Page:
Street Law, Inc. and The Supreme Court Historical Society present

Landmark Cases of the U.S. Supreme Court

Street Law /

Key excerpts from the dissenting opinion

Two Justices dissented. Justice Black issued the more comprehensive dissent.

. . . As I read the Court's opinion it relies upon the following grounds for holding unconstitutional the judgment of the Des Moines school officials and the two courts below. First, the Court concludes that the wearing of armbands is "symbolic speech" which is "akin to 'pure speech'" and therefore protected by the First and Fourteenth Amendments. Secondly, the Court decides that the public schools are an appropriate place to exercise "symbolic speech" as long as normal school functions are not "unreasonably" disrupted. . . .

. . . Assuming that the Court is correct in holding that the conduct of wearing armbands for the purpose of conveying political ideas is protected by the First Amendment, the crucial remaining questions are whether students and teachers may use the schools at their whim as a platform for the exercise of free speech. . . .

. . . While I have always believed that under the First and Fourteenth Amendments neither the State nor the Federal Government has any authority to regulate or censor the content of speech, I have never believed that any person has a right to give speeches or engage in demonstrations where he pleases and when he pleases. . . .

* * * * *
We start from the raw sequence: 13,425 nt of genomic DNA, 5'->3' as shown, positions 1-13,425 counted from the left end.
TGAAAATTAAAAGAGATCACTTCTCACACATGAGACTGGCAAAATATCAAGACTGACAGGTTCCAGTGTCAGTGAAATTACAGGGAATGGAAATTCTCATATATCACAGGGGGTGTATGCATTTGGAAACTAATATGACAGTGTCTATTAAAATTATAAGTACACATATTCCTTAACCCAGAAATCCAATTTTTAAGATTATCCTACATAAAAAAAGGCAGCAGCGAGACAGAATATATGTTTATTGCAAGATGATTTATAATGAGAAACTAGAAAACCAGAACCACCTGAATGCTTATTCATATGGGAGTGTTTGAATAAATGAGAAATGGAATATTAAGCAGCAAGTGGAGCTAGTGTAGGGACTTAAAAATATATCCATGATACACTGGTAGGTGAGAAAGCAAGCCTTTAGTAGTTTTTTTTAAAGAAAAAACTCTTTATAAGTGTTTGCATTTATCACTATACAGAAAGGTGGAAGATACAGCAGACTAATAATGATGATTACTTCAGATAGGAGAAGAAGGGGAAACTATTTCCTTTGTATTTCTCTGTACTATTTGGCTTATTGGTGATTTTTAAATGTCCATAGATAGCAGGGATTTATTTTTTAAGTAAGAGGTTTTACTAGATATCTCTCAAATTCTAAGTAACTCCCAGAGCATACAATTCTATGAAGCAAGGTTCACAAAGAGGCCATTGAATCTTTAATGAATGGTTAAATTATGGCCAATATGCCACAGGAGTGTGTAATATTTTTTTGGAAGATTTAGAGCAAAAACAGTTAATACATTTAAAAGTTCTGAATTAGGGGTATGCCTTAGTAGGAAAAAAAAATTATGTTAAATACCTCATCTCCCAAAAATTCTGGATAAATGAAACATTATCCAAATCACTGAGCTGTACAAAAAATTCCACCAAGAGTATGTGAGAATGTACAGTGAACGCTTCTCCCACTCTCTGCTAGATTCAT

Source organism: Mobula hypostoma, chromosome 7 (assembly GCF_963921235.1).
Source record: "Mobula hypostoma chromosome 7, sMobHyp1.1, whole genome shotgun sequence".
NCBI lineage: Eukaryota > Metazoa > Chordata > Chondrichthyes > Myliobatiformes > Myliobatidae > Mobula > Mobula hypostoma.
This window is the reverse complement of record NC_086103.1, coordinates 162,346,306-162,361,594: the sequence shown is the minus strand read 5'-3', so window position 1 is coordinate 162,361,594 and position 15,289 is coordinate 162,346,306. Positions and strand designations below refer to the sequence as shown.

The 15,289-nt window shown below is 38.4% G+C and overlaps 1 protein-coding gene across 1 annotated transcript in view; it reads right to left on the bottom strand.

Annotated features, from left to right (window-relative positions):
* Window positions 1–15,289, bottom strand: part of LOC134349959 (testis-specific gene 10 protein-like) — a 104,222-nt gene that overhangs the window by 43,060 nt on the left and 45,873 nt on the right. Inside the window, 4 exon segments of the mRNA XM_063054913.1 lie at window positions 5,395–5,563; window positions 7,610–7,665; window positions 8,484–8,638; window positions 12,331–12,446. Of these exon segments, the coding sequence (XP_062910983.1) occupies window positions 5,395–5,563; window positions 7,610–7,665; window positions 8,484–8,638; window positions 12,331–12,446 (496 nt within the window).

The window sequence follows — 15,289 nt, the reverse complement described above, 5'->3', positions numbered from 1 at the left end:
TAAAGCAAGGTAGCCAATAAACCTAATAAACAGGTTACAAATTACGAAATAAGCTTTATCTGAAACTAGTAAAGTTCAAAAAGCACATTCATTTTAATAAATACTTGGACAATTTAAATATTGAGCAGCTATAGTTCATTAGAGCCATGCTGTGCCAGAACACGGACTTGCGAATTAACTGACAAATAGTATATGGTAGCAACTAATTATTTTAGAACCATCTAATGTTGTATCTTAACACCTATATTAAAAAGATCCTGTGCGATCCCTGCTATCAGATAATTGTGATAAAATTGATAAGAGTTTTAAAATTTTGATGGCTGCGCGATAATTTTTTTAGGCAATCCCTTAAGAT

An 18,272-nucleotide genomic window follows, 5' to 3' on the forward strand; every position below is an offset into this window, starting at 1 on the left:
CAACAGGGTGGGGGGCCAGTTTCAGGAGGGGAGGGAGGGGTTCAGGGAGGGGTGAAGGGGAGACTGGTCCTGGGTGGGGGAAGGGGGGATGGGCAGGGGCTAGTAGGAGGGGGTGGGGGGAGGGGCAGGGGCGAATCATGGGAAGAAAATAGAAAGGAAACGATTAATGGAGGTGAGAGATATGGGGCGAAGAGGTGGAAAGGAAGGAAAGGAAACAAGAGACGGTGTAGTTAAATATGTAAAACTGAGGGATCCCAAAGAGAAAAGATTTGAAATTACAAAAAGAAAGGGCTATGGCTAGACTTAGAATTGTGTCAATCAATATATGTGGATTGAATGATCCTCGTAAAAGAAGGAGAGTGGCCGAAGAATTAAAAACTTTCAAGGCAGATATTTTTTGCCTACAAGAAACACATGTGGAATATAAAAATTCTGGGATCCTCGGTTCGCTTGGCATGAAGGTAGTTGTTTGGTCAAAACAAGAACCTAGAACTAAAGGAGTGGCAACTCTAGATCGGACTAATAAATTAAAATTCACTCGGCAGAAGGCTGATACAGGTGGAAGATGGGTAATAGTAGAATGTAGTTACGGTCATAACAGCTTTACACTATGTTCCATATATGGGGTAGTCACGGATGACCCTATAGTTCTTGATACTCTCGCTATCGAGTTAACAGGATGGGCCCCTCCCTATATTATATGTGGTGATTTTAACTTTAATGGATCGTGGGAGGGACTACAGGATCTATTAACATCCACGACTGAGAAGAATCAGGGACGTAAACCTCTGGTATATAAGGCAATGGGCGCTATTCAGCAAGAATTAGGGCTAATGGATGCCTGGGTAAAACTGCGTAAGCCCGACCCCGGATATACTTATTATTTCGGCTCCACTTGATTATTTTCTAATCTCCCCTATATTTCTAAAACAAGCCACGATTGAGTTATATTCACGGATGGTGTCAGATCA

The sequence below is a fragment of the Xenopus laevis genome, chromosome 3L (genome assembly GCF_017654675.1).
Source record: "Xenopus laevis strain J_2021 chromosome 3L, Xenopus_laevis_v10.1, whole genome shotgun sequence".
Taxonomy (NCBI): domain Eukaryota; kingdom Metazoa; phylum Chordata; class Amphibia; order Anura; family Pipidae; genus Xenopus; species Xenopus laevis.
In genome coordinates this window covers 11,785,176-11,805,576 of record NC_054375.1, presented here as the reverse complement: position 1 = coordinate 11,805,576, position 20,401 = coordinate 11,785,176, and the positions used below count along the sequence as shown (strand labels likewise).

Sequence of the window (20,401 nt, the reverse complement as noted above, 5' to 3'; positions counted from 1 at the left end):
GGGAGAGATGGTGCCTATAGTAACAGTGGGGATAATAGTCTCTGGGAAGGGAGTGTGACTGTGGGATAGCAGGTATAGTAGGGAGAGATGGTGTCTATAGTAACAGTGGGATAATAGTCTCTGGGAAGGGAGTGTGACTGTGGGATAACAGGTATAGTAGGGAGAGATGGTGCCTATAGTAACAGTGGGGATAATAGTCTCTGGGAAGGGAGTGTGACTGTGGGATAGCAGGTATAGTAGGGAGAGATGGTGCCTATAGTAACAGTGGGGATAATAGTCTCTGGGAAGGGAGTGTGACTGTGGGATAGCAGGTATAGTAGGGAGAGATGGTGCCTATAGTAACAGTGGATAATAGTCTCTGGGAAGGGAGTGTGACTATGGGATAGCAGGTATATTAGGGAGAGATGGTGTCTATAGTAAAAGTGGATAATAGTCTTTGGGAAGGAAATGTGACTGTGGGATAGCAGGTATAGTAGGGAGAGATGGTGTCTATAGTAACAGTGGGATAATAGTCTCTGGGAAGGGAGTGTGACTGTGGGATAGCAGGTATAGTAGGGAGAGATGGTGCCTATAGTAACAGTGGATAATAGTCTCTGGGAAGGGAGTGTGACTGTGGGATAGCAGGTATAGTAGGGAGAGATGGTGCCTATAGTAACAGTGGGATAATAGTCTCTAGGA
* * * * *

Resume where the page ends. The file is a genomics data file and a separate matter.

. . . I think the record overwhelmingly shows that the armbands did exactly what the elected school officials and principals foresaw they would, that is, took the students' minds off their classwork and diverted them to thoughts about the highly emotional subject of the Vietnam war. . . .

. . . [D]etailed testimony by some of them shows their armbands caused comments, warnings by other students, the poking of fun at them, and a warning by an older football player that other, non-protesting students had better let them alone. There is also evidence that a teacher of mathematics had his lesson period practically "wrecked" chiefly by disputes with Mary Beth Tinker, who wore her armband for her "demonstration." Even a casual reading of the record shows that this armband did divert students' minds from their regular lessons. . . .

. . . It is a myth to say that any person has a constitutional right to say what he pleases, where he pleases, and when he pleases. . . .

. . . I wish, therefore, wholly to disclaim any purpose on my part to hold that the Federal Constitution compels the teachers, parents, and elected school officials to surrender control of the American public school system to public school students. . . .

Questions to Consider
  1. Why was Justice Black so concerned about the Court's decision in the Tinker case?
  2. How does Justice Black differ from the majority on how the balance between conflicting rights should be resolved in this case? 
  3. Do you think the discussions/disruptions resulting from the students' protests were significant enough to justify the suppression of speech? If so, describe protest behavior that would not be significant enough to justify the suppression of free speech. If not, how serious would the disruption have to be in order to justify the suppression of free speech?
<Tinker v. Des Moines